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Marketing Tactics > How to Use Patreon Effectively?

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message 1: by J.D. (new)

J.D. Cunegan (jdcunegan) | 240 comments Hey, all,

I've got a Patreon page that I try to plug with some regularity, but I don't get a whole lot of traction for it. Does anyone know of anything I could do to grow my Patreon page? I'm finding that what works in marketing my books doesn't quite work with my Patreon page.


message 2: by Mark (new)

Mark Fleshman (markfleshman) | 3 comments This is a nice topic. I don't have any answers. I just created a Patreon page that is under review. I'm curious about it too.


message 3: by M.L. (last edited Jul 08, 2018 09:53AM) (new)

M.L. | 1126 comments Thanks for the comment, Mark. References are helpful.

J. D., I looked at Monica's Patreon and on the 'post' page she has a price, unlock it for $2. There is a marketing angle: tell people what you want up front.

Also, she has a YouTube, it's political, topical, film of a demonstration. It shows what she is interested in. She also says she will give away her work for free if she reaches her goal. That's putting a stake in the ground! You could try similar approaches. Maybe not the last but something along that line. Good luck with it.


message 4: by M.L. (last edited Jul 08, 2018 10:18AM) (new)

M.L. | 1126 comments Here's an idea. :) Put up a YouTube of NASCAR, or maybe a Formula 1 race, just a short--or another sport or career (astronaut?), then commit to giving away half of what you make on Patreon to a good cause such as children with brain cancer, child refugees. You can set a limit on what that would be effective.

Almost forgot the tie-in: there are kids who dream of doing the sport/career in the video but may never realize their dream because of__. In a small way you would like to help.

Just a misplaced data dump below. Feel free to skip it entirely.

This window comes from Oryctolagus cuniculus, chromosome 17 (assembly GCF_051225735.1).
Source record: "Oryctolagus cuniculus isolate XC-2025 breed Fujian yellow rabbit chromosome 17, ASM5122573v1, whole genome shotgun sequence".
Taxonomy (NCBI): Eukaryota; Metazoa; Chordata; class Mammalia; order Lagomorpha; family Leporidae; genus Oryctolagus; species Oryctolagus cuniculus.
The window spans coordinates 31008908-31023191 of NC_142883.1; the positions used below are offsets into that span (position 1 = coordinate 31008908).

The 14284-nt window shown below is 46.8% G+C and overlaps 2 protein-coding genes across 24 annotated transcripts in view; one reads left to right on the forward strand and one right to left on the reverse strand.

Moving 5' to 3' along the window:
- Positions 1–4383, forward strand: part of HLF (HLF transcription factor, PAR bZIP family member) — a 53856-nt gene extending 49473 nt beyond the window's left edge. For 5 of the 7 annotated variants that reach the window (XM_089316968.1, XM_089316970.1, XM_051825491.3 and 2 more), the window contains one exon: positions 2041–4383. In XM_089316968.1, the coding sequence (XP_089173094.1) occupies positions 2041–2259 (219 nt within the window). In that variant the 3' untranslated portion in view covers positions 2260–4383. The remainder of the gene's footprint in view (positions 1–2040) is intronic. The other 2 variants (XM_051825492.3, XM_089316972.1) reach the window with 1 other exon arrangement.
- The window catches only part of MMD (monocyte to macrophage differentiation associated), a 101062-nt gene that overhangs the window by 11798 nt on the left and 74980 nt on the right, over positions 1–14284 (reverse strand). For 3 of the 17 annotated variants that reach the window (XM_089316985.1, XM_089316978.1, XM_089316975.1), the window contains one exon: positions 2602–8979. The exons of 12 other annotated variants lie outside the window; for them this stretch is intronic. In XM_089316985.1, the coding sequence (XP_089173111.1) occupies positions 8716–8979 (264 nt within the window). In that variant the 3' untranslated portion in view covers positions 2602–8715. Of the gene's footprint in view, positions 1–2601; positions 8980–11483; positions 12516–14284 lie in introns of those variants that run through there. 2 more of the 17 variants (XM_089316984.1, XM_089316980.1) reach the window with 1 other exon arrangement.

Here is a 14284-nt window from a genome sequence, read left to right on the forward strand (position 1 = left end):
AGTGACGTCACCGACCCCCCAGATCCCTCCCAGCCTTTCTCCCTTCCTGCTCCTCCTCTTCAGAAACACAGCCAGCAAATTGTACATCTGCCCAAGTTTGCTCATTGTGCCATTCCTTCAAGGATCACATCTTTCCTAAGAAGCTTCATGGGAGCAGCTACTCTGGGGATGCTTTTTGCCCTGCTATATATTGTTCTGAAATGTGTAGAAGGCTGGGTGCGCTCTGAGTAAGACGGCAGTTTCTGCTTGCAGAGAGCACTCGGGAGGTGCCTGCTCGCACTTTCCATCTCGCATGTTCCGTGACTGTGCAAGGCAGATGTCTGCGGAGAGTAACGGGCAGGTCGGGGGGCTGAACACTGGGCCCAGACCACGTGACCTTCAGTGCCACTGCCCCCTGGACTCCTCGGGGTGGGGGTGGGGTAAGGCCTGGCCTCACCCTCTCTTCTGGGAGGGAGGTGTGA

message 5: by C.B., Beach Body Moderator (new)

C.B. Archer | 1090 comments Mod
M.L. wrote: "Here's an idea. :) Put up a YouTube of NASCAR, or maybe a Formula 1 race, just a short--or another sport or career (astronaut?), then commit to giving away half of what you make on Patreon to a goo..."

Maybe don't do that.
Yes, I know it is a joke, but 100% don't do that.


message 6: by Christina (last edited Jul 11, 2018 08:12AM) (new)

Christina McMullen (cmcmullen) Devil's advocate: I don't see the point of Patreon from a consumer's standpoint. If I'm to understand, it's a subscription service that offers the promise of content (which may or may not be delivered depending on the reliability of the user). Generally, if I'm interested in content from an artist, there's a more direct way of receiving it. Authors sell books, visual artists sell originals and prints, and YouTubers, well, their videos are already full of sponsored content and ads that interrupt the video without clean breaks. Beyond that, the rest of Patreon seems to be people promising to teach you how to be good at Patreon, which is basically the same pyramid scheme that plagues nonfiction ebooks and Fivver style platforms.

If the point is to offer extra content that readers may not get otherwise, then consider a "secret" or "bonus" area on your website that readers can access if they make it to the back matter of your book.


message 7: by M.L. (last edited Jul 11, 2018 10:09AM) (new)

M.L. | 1126 comments C.B. wrote: "M.L. wrote: "Here's an idea. :) Put up a YouTube of NASCAR, or maybe a Formula 1 race, just a short--or another sport or career (astronaut?), then commit to giving away half of what you make on Pat..."

You know, I was going to suggest the old "coffee" idea, contribute a cup off coffee, but that's so overdone. Everyone asks for coffee. You're right though. There is no guarantee that the person will do what they say, or that the person is not already giving it away and just asking for money.

Me? I would not contribute to Patreon, go-fund-me, or anything else that comes by way of on-line. And for the well-known non-profitables? One contribution and they will mail junk forever.

But the weird thing is how eager some people are to do just that, throw money at stuff they know nothing about. At the same time, it may be a way of being a 'patron of the arts,' in their minds. Overall, I see it as part of the whole keep up/stay current/be as good as/be a part of, that drives the social media platforms. Go figure. But there are some--many--who have grown up with it; they don't know a life when it did not exist. It's a questionable enculturation. Glad you mentioned it! :)


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